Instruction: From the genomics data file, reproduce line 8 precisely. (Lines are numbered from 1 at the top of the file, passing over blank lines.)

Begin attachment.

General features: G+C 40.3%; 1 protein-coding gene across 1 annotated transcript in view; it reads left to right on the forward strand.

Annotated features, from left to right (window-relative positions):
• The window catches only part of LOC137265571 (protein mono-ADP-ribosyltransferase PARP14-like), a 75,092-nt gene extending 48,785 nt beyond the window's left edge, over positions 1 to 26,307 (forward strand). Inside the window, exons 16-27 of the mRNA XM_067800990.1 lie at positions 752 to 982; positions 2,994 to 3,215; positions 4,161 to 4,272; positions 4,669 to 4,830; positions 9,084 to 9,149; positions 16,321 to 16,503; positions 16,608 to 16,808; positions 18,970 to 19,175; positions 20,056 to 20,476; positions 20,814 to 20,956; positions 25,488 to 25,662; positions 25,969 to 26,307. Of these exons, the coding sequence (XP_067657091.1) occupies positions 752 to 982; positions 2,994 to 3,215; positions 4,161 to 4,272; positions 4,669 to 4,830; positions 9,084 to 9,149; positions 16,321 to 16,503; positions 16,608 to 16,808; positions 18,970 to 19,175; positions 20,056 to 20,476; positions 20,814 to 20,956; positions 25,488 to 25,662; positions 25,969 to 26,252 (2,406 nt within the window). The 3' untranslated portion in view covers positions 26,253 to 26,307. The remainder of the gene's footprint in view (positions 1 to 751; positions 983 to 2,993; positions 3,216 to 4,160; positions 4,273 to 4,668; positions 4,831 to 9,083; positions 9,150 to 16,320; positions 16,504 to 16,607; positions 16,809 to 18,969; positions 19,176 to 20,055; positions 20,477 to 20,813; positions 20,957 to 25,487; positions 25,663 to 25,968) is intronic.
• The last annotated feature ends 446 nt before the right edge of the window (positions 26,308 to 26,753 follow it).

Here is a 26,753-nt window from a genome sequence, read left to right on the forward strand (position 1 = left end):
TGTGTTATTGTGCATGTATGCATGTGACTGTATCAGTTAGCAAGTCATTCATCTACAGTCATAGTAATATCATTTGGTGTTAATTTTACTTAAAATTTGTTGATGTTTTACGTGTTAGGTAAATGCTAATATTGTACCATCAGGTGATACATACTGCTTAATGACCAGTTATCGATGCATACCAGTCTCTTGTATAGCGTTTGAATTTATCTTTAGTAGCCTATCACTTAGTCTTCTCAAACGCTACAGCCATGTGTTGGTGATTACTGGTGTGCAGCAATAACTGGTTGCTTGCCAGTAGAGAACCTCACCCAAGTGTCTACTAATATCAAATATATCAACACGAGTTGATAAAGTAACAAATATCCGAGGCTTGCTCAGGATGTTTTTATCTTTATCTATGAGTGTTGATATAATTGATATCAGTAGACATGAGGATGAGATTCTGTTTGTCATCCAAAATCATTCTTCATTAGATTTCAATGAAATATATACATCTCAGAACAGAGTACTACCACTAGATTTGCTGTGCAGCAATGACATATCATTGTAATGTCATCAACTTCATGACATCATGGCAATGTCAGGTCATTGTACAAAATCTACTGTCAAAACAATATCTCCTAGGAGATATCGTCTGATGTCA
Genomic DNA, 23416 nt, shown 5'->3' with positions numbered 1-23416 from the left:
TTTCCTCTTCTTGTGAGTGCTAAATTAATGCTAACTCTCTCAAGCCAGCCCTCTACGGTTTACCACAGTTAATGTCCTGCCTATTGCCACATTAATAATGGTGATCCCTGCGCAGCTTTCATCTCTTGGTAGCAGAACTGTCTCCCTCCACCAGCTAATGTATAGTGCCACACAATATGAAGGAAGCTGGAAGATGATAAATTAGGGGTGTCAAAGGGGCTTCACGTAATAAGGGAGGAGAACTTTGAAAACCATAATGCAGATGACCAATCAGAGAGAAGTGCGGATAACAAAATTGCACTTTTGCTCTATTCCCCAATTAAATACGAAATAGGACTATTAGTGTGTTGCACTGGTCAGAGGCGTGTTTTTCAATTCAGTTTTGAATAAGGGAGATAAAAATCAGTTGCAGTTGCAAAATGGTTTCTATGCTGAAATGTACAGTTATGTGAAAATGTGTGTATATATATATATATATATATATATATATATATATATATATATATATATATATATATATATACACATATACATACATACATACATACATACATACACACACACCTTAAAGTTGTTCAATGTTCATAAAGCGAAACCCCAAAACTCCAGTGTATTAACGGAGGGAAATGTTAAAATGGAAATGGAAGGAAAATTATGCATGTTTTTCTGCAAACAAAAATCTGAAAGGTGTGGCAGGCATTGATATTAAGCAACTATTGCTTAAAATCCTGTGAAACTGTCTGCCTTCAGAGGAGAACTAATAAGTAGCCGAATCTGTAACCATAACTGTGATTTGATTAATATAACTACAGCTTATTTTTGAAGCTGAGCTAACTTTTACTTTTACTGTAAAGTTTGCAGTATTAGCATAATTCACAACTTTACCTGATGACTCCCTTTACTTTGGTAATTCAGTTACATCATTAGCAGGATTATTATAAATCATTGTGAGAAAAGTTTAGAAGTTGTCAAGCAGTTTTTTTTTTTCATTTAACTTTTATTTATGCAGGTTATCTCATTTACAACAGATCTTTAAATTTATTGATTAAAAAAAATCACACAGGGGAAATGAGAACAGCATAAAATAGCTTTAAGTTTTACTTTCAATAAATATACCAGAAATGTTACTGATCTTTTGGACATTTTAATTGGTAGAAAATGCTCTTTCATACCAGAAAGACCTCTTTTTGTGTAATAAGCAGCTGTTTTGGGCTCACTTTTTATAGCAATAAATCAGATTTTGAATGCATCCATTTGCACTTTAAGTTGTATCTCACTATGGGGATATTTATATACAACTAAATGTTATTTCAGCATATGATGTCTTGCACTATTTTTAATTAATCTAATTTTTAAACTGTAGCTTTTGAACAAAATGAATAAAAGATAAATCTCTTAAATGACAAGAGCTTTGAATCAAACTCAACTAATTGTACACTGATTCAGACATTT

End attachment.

TTTCCTCTTCTTGTGAGTGCTAAATTAATGCTAACTCTCTCAAGCCAGCCCTCTACGGTTTACCACAGTTAATGTCCTGCCTATTGCCACATTAATAATGGTGATCCCTGCGCAGCTTTCATCTCTTGGTAGCAGAACTGTCTCCCTCCACCAGCTAATGTATAGTGCCACACAATATGAAGGAAGCTGGAAGATGATAAATTAGGGGTGTCAAAGGGGCTTCACGTAATAAGGGAGGAGAACTTTGAAAACCATAATGCAGATGACCAATCAGAGAGAAGTGCGGATAACAAAATTGCACTTTTGCTCTATTCCCCAATTAAATACGAAATAGGACTATTAGTGTGTTGCACTGGTCAGAGGCGTGTTTTTCAATTCAGTTTTGAATAAGGGAGATAAAAATCAGTTGCAGTTGCAAAATGGTTTCTATGCTGAAATGTACAGTTATGTGAAAATGTGTGTATATATATATATATATATATATATATATATATATATATATATATATATATATATATATATACACATATACATACATACATACATACATACATACACACACACCTTAAAGTTGTTCAATGTTCATAAAGCGAAACCCCAAAACTCCAGTGTATTAACGGAGGGAAATGTTAAAATGGAAATGGAAGGAAAATTATGCATGTTTTTCTGCAAACAAAAATCTGAAAGGTGTGGCAGGCATTGATATTAAGCAACTATTGCTTAAAATCCTGTGAAACTGTCTGCCTTCAGAGGAGAACTAATAAGTAGCCGAATCTGTAACCATAACTGTGATTTGATTAATATAACTACAGCTTATTTTTGAAGCTGAGCTAACTTTTACTTTTACTGTAAAGTTTGCAGTATTAGCATAATTCACAACTTTACCTGATGACTCCCTTTACTTTGGTAATTCAGTTACATCATTAGCAGGATTATTATAAATCATTGTGAGAAAAGTTTAGAAGTTGTCAAGCAGTTTTTTTTTTTCATTTAACTTTTATTTATGCAGGTTATCTCATTTACAACAGATCTTTAAATTTATTGATTAAAAAAAATCACACAGGGGAAATGAGAACAGCATAAAATAGCTTTAAGTTTTACTTTCAATAAATATACCAGAAATGTTACTGATCTTTTGGACATTTTAATTGGTAGAAAATGCTCTTTCATACCAGAAAGACCTCTTTTTGTGTAATAAGCAGCTGTTTTGGGCTCACTTTTTATAGCAATAAATCAGATTTTGAATGCATCCATTTGCACTTTAAGTTGTATCTCACTATGGGGATATTTATATACAACTAAATGTTATTTCAGCATATGATGTCTTGCACTATTTTTAATTAATCTAATTTTTAAACTGTAGCTTTTGAACAAAATGAATAAAAGATAAATCTCTTAAATGACAAGAGCTTTGAATCAAACTCAACTAATTGTACACTGATTCAGACATTT